Research Highlight: Gravitational wave scientists develop new laser mode sensor with unprecedented precision
Lasers support certain structures of light called ‘eigenmodes’. An international collaboration of gravitational wave, metasurface and photonics experts have pioneered a new method to measure the amount of these eigenmodes with unprecedented sensitivity.
In gravitational wave detectors, several pairs of mirrors are used to increase the amount of laser light stored along the massive arms of the detector. However, each of these pairs has small distortions that scatters light away from the perfect shape of the laser beam. This scattering can cause excess noise in the detector, limiting sensitivity and taking the detector offline.
From the recently submitted study, Prof Freise (from Vrije Universiteit Amsterdam) says: “Gravitational wave detectors like LIGO, Virgo and KAGRA store enormous amount of optical power – in this work, we wanted to test an idea that would let us zoom in on the laser beam and look for the small wiggles in power that can limit the detectors’ sensitivity.”Lasers support certain structures of light called ‘eigenmodes’. An international collaboration of gravitational wave, metasurface and photonics experts have pioneered a new method to measure the amount of these eigenmodes with unprecedented sensitivity.
A similar problem is encountered in the telecoms industry where scientists want to use multiple eigenmodes to transport more data down optical fibres. OzGrav researcher and lead author Dr Aaron Jones (The University of Western Australia) explains: “Telecoms scientists have developed a way to measure the eigenmodes using a simple apparatus, but it’s not sensitive enough for our purposes. We had the idea to use a metasurface and reached out to collaborators who could help us fabricate one.”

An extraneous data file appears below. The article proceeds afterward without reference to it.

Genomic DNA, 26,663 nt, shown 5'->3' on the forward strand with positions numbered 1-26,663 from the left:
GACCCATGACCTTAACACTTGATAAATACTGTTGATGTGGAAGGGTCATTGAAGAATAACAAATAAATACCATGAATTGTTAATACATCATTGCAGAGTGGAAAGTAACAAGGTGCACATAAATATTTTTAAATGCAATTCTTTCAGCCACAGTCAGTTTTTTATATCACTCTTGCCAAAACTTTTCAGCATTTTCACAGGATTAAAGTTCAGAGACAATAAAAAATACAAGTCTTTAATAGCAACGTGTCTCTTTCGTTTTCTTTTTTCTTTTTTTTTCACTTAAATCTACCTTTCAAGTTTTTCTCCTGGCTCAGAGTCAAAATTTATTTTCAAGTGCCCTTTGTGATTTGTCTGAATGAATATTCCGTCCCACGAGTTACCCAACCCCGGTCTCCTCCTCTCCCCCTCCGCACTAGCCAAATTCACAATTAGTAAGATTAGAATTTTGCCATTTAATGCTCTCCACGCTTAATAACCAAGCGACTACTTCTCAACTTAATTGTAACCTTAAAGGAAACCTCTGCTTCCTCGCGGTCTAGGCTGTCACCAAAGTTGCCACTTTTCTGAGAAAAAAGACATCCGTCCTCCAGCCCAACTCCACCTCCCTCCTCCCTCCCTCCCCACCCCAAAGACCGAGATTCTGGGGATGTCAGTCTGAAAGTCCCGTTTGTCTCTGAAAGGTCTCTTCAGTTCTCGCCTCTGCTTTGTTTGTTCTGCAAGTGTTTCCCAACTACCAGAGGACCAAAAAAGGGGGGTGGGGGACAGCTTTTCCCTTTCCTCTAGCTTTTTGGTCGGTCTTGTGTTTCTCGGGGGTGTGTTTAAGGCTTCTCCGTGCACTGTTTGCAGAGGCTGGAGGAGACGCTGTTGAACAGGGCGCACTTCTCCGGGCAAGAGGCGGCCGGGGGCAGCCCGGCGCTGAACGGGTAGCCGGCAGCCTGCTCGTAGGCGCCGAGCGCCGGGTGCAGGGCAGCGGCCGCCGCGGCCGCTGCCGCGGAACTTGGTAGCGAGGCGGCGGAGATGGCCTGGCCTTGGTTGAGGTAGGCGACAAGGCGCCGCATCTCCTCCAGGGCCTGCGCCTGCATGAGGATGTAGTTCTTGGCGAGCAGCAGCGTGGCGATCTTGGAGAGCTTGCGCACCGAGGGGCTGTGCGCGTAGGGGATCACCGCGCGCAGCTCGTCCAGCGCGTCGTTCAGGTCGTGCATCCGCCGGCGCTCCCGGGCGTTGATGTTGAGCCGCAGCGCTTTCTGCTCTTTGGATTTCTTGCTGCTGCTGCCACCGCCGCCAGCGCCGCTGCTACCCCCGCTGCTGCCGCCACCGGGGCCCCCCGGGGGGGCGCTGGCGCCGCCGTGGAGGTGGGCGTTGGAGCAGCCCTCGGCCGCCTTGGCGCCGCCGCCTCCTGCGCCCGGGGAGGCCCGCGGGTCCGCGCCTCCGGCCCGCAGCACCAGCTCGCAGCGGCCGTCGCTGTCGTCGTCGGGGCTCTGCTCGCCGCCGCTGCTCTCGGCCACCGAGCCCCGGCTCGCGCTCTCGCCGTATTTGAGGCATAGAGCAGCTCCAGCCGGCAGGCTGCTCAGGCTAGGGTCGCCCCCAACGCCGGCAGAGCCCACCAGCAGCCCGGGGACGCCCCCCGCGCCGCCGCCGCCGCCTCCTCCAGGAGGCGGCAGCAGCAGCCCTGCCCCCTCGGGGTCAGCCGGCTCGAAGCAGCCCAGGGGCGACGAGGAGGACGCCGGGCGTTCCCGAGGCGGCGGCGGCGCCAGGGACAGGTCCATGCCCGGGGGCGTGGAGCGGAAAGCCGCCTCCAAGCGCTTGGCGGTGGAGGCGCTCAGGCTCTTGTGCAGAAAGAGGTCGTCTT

In the study, the proof-of-concept setup the team developed was over 1000x more sensitive than the original way developed by the telecoms scientists. The researchers will now look to translate this work into gravitational wave detectors, where the additional precision will be used to probe the interiors of neutron stars and test fundamental limits of general relativity.
OzGrav Chief Investigator, Prof Zhao (from University of Western Australia) says: “Solving the mode sensing problem in future gravitational wave detectors is essential, if we are to understand the insides of neutron stars.”
Written by Dr Aaron Jones (The University of Western Australia).